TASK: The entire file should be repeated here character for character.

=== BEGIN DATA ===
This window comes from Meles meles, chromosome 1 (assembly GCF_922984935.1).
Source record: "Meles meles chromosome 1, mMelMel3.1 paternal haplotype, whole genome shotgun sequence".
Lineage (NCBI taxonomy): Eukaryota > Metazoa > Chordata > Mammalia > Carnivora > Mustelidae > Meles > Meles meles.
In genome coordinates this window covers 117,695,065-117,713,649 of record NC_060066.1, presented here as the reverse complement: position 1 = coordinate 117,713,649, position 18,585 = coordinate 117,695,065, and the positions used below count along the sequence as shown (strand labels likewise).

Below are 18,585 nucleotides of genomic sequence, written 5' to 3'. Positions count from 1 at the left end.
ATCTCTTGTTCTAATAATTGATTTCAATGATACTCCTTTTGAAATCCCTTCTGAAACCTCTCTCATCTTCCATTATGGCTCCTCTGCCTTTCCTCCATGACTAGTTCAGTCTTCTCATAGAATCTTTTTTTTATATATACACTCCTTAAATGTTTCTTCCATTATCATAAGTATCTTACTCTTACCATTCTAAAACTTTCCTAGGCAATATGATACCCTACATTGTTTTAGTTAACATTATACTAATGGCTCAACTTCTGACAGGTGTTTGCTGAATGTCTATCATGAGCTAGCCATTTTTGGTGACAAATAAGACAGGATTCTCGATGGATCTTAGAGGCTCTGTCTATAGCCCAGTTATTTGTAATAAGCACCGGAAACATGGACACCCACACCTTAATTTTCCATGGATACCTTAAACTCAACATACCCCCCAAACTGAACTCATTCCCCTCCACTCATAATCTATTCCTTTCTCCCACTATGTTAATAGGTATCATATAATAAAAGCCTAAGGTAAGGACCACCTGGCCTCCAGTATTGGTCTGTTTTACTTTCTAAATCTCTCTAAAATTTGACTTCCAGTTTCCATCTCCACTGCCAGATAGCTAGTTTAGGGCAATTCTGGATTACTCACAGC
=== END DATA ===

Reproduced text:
This window comes from Meles meles, chromosome 1 (assembly GCF_922984935.1).
Source record: "Meles meles chromosome 1, mMelMel3.1 paternal haplotype, whole genome shotgun sequence".
Lineage (NCBI taxonomy): Eukaryota > Metazoa > Chordata > Mammalia > Carnivora > Mustelidae > Meles > Meles meles.
In genome coordinates this window covers 117,695,065-117,713,649 of record NC_060066.1, presented here as the reverse complement: position 1 = coordinate 117,713,649, position 18,585 = coordinate 117,695,065, and the positions used below count along the sequence as shown (strand labels likewise).

Below are 18,585 nucleotides of genomic sequence, written 5' to 3'. Positions count from 1 at the left end.
ATCTCTTGTTCTAATAATTGATTTCAATGATACTCCTTTTGAAATCCCTTCTGAAACCTCTCTCATCTTCCATTATGGCTCCTCTGCCTTTCCTCCATGACTAGTTCAGTCTTCTCATAGAATCTTTTTTTTATATATACACTCCTTAAATGTTTCTTCCATTATCATAAGTATCTTACTCTTACCATTCTAAAACTTTCCTAGGCAATATGATACCCTACATTGTTTTAGTTAACATTATACTAATGGCTCAACTTCTGACAGGTGTTTGCTGAATGTCTATCATGAGCTAGCCATTTTTGGTGACAAATAAGACAGGATTCTCGATGGATCTTAGAGGCTCTGTCTATAGCCCAGTTATTTGTAATAAGCACCGGAAACATGGACACCCACACCTTAATTTTCCATGGATACCTTAAACTCAACATACCCCCCAAACTGAACTCATTCCCCTCCACTCATAATCTATTCCTTTCTCCCACTATGTTAATAGGTATCATATAATAAAAGCCTAAGGTAAGGACCACCTGGCCTCCAGTATTGGTCTGTTTTACTTTCTAAATCTCTCTAAAATTTGACTTCCAGTTTCCATCTCCACTGCCAGATAGCTAGTTTAGGGCAATTCTGGATTACTCACAGC